For a long time, the desire of some women to distance themselves from feminism has been something I’ve found both baffling and depressing. The word ‘Feminazi’ (which I’ve even heard being thrown around by thirteen year olds in schools I’ve worked in) is, in itself, enough to make my blood boil. The stereotype of a feminist as a butch, hairy, angry man-hater just seems so laughably outdated – and yet, if it’s the first thing my intelligent friend thinks of when she hears the word ‘feminism’, then it’s clearly persistent. To me, this stereotype is an all too convenient put down, used to make feminism appear as unappealing as possible. If women are socialised, from their first pink baby-gro, baby dolly or Barbie doll, into fixed ideas about femininity being soft, shiny, polished (and hairless), then this stereotype is a great way of keeping any potentially rebellious females in line. Do you want to end up looking like Miss Trunchbull? Do you want to repulse or frighten away any potential boyfriends? Die single, bitter and surrounded by cats? No? Better keep those radical notions about equality to yourself then.
I’m (slightly) exaggerating here. The flip- side of the coin is that new generations are being educated about this stuff in a way mine wasn’t – save for the interventions of the occasional inspiring sociology teacher. There is a general cultural movement in our society in the direction of recognising and celebrating the achievements of women – see my insta post as evidence of this – as well as hearing their voices and listening to their experiences, as #metoo proved. There are numerous advertising campaigns that engage with debates around gender and sexuality – my inner Marxist feels somewhat conflicted about this. But it’s undeniable that the media exposes us to a diverse range of identities and experiences that have previously been hidden, or at best, marginalised. Campaigns like ‘This Girl Can’ and the current Always ‘End Period Poverty’ raise awareness and aspirations for girls and young women, and this has got to be a positive. And we’ve got to keep going in this direction.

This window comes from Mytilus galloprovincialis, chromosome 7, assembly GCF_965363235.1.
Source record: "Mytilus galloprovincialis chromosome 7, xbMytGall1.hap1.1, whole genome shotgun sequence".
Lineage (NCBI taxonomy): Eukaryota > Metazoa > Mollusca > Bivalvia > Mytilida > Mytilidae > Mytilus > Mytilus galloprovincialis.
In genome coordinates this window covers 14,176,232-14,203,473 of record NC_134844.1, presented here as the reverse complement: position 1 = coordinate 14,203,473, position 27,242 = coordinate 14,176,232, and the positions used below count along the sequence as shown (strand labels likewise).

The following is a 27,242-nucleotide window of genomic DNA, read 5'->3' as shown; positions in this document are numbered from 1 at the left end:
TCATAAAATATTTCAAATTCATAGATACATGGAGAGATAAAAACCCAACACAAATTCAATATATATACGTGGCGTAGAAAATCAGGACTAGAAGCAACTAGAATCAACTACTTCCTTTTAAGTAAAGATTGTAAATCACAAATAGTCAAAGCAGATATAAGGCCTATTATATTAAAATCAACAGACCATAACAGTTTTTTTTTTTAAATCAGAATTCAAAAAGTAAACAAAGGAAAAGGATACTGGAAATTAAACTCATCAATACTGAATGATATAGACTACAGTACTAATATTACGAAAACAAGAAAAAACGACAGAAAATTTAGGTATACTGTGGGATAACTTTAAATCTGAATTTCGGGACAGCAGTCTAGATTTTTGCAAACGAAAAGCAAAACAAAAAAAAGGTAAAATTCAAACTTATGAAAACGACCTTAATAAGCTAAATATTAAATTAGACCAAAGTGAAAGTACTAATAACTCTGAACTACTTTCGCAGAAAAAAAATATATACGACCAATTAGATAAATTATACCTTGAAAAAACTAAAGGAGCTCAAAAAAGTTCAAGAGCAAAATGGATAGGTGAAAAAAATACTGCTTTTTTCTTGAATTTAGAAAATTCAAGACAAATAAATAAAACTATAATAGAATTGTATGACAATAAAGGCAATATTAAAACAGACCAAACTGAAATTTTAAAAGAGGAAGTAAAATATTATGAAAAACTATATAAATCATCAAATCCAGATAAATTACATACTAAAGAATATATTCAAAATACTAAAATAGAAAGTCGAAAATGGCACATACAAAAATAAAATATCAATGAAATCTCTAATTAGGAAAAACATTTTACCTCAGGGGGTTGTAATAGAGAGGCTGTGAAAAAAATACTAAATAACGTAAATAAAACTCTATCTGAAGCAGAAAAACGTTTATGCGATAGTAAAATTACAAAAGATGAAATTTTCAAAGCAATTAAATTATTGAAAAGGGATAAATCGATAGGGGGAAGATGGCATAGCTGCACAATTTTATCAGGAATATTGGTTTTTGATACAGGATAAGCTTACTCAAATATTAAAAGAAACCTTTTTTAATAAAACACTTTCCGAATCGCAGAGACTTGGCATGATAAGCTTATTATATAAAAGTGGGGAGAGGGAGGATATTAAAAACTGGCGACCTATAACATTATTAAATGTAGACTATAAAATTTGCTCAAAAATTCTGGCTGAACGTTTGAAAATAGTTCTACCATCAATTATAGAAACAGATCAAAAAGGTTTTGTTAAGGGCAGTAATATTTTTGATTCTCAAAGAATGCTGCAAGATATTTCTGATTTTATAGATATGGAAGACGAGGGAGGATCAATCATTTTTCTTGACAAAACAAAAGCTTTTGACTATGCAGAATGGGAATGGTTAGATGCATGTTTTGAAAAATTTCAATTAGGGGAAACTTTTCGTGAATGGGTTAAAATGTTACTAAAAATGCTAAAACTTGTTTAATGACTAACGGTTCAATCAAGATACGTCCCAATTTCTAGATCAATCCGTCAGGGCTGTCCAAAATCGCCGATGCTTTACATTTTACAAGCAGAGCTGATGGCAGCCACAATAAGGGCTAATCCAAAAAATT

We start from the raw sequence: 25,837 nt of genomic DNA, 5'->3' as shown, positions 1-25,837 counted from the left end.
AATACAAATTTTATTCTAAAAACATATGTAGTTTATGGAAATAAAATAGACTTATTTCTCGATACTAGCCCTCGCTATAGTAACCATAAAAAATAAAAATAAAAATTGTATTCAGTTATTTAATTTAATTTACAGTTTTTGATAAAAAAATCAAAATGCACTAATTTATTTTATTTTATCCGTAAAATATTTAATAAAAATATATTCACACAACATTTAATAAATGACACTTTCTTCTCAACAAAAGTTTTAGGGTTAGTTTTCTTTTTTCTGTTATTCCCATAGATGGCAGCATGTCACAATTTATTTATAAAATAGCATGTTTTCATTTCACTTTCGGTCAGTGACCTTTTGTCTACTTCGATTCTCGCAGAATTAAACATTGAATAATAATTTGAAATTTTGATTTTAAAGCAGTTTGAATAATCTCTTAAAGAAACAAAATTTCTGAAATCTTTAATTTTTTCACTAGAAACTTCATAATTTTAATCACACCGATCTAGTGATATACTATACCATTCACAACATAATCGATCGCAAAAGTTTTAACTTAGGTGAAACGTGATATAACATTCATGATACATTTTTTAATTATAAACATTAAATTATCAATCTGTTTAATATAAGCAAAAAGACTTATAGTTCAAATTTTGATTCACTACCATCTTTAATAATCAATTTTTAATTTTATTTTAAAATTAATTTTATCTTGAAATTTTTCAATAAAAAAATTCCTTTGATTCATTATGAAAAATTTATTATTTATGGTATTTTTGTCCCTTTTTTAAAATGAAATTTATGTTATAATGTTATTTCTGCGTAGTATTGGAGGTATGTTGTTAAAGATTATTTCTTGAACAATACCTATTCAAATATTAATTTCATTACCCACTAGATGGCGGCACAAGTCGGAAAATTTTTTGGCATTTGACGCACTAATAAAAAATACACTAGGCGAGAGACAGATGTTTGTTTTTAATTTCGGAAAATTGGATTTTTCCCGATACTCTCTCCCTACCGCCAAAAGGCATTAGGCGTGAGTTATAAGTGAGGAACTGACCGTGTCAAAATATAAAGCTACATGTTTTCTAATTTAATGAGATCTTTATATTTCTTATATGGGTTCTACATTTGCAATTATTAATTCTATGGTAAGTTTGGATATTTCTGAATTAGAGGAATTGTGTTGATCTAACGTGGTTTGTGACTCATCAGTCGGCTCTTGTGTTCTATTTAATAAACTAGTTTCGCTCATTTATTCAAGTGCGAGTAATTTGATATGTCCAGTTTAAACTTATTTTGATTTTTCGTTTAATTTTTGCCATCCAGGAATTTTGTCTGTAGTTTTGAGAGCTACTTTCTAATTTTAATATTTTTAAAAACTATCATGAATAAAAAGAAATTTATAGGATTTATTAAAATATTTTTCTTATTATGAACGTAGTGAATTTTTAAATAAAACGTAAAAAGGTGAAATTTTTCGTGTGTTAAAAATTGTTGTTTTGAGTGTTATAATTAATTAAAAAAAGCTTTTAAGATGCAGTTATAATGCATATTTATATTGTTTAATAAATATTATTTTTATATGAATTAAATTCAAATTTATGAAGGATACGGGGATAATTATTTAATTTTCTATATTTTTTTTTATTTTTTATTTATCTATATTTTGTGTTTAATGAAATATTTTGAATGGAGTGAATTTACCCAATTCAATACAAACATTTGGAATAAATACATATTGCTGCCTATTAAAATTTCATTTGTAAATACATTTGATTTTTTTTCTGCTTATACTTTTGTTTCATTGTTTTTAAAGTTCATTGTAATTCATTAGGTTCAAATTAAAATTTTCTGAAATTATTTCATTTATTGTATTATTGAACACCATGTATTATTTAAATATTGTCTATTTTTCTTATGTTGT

This is why the old ‘eye roll and sigh’ routine winds me up so much in response to feminism. Last year I found myself drawn into an online argument with a stranger – for the first time ever – on this topic. A mutual FB friend had shared an article entitled ‘I’m a woman, and I’m so over feminism.’ A memorable line was the infuriatingly smug assertion: ‘feminists, we’re ok now, relax!’ I’d argue that whilst the President of the United States believes it’s acceptable to talk about women like they are his personal playthings, whilst the gender pay gap exists to such a marked extent (or at all), whilst only one in ten reported rapes are brought to trial, it is definitely not yet time for feminists to ‘relax.’ Anyway, this man began throwing the word ‘feminazi’ around like there was no tomorrow, and assuring me that I had the definition of a feminist all wrong. A feminist, he patiently corrected me, isn’t simply someone who wants equality for women; perhaps in my head that’s what feminism is about (I could almost feel him shaking his head in wonder at my poor naive idiocy through the screen) but in real life, feminism has been hijacked by a load of complete fucking mentalists who think they are superior to men and just want any excuse to get naked and covered in paint, so they can shout about their mental views. Silly me. The absolute irony of his assumption that his (male) view on feminism was the right one was obviously completely lost on him.
But of course, it’s more than just words that rile us up. It’s looking around at the places you’ve worked, and recognising that almost all of the people at the top are men. Especially when some of those men earn an inordinate amount of money and apparently do fuck all. It’s being heckled and harassed in the street and in bars, and then given abuse when you stand up for yourself – called a sket and a slag and a bitch. It’s checking yourself when you feel a fleeting gratitude, amongst the pervading feeling of shock, when the father of your child finally says he will have her on a Saturday night. It’s being ignored, or not taken seriously, because you have a vagina. I want none of the above for my daughter, and so I will continue to encourage her blossoming interest in feminism. She needs to go into the adult world with an understanding of what she’s up against.
One last word of defence, then: feminism isn’t about how hairy your pits are, it’s about choice, freedom and having the opportunity to fulfil your potential as a human being. To devalue feminism is to devalue the efforts of countless women who have fought and even died to get us to the point we’re at today. Not equal, not yet… but moving forwards.